Dried beans are in a sense processed. If you want unprocessed beans you are going to have to grow your own. If that included fava beans, then you will have to go through a series of processes to remove certain shell layers to get to the edible bean.

    Ooh, look, Quaker even makes grits. Do you know what goes into making the hominy corn before it is ground into grits? It is similar to blue corn. Yet, by your definition they would be “unprocessed.”

    And let us not even mention what goes into making tofu!

    The fact is that civilizations have been processing foods for centuries. Some have been for survival in making foods more edible (cassava and hominy corn!) and preserved for long storage (hence lutefisk, and also freeze dried potatoes by the Inca!). What you are doing is making a subjective decision on what kind of processing you personally like. That does not mean that brie, camembert or the lovely age Gouda cheese are not processed, it just means they are processed in the form you like (and no, I cannot stand Cheez Whiz, though I do enjoy another type of canned cheese: Cougar Gold).

    So really, what should be objected to about the Food Frontier blog is not the type of food, but the fact it is commercial advertising.

  94. #95 Chris
    July 7, 2010

    hat_eater, are those fresh vanilla beans straight from the orchid, or is the vanilla made from cured pods, which takes several months, and have they been made into an extract using alcohol?

    Is the chocolate straight from the cacao bean? Or has it gone through the curing and fermenting process that brings out the flavors. Again, a process that takes lots of time.

    Are the coffee beans raw and still red? Or have they been fermented, dried and roasted?

    I don’t see how anyone can call these three natural products “unprocessed.”

  95. #96 a-non
    July 7, 2010

    Hey, let’s dismiss any study that purports that vaccines are safe because that study might have appeared in a journal that had pharmaceutical advertisements or studies sponsored by pharmaecutical companies.

    How is this different?

    Perhaps the offended SB bloggers need to come out of their ivory towers and understand that their blog is part of a business run by people who want to make money. If letting Pepsi have a blog on their website helps them achieve that end, then so be it.

  96. #97 Chris
    July 7, 2010

    knotfreak, my long comment did not go through, and Orac is in Vegas. But the short version is that you seem to feel the term “processed” only refers to foods you think are unhealthy or over-corporate. It doesn’t work that way.

    Humans have been processing food for thousands of years. It is done both to make the food edible (cassava), and to preserve it for later (like the freeze dried potatoes done in the Andes mountains by the Inca).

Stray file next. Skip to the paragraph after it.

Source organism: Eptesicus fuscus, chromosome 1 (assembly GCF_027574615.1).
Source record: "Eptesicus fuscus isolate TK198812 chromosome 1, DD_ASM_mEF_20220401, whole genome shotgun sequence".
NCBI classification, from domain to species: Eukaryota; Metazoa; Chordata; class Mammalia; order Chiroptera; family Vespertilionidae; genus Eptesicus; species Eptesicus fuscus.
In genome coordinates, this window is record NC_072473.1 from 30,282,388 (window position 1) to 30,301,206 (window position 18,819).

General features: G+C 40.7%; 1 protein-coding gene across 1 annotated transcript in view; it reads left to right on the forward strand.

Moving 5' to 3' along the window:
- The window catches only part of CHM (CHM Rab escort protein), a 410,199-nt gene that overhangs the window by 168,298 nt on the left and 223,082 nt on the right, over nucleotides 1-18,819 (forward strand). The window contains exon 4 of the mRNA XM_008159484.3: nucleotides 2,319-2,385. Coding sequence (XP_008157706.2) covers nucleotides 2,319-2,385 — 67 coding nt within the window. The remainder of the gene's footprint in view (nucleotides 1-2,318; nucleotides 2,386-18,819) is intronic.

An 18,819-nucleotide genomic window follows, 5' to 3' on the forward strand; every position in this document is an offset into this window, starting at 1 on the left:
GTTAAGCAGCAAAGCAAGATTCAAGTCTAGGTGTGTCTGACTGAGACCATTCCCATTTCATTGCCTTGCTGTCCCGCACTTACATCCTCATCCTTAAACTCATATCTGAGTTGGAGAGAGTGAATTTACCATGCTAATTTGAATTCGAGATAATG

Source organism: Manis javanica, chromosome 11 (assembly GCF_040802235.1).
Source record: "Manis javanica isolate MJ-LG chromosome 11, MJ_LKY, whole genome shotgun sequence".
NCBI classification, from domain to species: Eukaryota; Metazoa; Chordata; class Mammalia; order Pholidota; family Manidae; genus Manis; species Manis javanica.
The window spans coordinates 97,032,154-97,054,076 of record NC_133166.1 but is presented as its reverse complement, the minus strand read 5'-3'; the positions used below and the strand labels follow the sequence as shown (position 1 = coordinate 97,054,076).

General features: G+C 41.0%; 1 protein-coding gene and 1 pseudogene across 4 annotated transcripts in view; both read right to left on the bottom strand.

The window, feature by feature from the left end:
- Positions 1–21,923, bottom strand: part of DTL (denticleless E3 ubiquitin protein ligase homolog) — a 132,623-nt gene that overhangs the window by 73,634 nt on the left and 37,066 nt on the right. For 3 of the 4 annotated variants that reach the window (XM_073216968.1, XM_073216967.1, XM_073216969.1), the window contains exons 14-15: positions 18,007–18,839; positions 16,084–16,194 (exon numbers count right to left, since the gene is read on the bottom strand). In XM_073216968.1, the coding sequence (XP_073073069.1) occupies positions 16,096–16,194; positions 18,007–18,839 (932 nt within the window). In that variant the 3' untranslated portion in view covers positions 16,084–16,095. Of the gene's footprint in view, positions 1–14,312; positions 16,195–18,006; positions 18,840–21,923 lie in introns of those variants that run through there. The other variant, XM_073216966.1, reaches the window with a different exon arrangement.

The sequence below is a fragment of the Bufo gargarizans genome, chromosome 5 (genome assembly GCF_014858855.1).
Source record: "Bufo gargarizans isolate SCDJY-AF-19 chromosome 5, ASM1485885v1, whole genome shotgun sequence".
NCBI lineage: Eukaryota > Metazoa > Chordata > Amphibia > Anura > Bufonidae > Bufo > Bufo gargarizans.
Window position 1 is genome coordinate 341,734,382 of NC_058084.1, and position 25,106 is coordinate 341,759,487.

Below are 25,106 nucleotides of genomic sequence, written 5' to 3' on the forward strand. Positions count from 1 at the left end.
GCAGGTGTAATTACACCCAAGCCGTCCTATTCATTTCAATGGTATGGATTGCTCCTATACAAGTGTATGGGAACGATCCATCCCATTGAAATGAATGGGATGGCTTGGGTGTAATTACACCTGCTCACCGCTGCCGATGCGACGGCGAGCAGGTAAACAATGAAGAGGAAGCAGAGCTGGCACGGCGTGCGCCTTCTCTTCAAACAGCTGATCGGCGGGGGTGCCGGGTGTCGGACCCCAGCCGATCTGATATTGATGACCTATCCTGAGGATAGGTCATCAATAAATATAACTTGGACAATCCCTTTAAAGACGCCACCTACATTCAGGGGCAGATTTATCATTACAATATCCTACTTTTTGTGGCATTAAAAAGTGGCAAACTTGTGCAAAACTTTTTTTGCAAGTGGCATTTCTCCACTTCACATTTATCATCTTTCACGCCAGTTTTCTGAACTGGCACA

It is also not quite true that “processed” by your definition is unhealthy. My sister spent the 1960s growing up being about the only person she knew was severely lactose intolerant. No milk, cheese, and ice cream for her! These days she has a more expanded choice due to soy substitutes. I bet the cream cheese substitute made with tofu, which is actually quite nice, is much much healthier than any hand made artisan soft cheese.

    The issue is not the type of food sold by Pepsi, but the fact that they are a commercial outfit that may post advertisements instead of blog articles.

  97. #98 OleanderTea
    July 7, 2010

    I see that two people are now enjoying the game of Splitting Hairs. Which is actually ok, since I enjoy the game myself.

    To answer the overall questions, no, I’m not nibbling on freshly-picked stalks of wheat, nor am I sucking on unprocessed coffee beans. I’m not dunking a whole piece of sugar cane in a pile of cocoa beans, either.

    But, processing wheat into flour; drying and roasting coffee beans; plying the cheesemaker’s art; mixing up eggs, flour, and water and making pasta; and canning food is not the same as cooking dinner with Hamburger Helper or thinking that Sugar-Frosted-Coco-Cookie-Puff Cereal With Marshmallow Clusters is a healthy breakfast. And pointing that out does not make me some dietary woo-meister.

  98. #99 Isis the Scientist
    July 7, 2010

    Brother Orac, as an exercise physiologist I am also worried about the content of the Pepsi blog. I wrote about soft drinks several months ago when the American Heart Association released their new guildines on dietary sugar. Still, I am intrigued by the potential content of this blog and think it might be an opportunity for us to dissect the practices of this industry giant out in the open.

    I still haven’t worked out the personal conflict of interest yet and I will be interested to see how my Sciblings that I respect and admire deal with it.

  99. #100 Chris
    July 7, 2010

    Be honest: would this conversation be happening if Seed had decided to let Bob’s Red Mill or Burt’s Bees have a blog here?

  100. #101 Dave
    July 7, 2010

    @97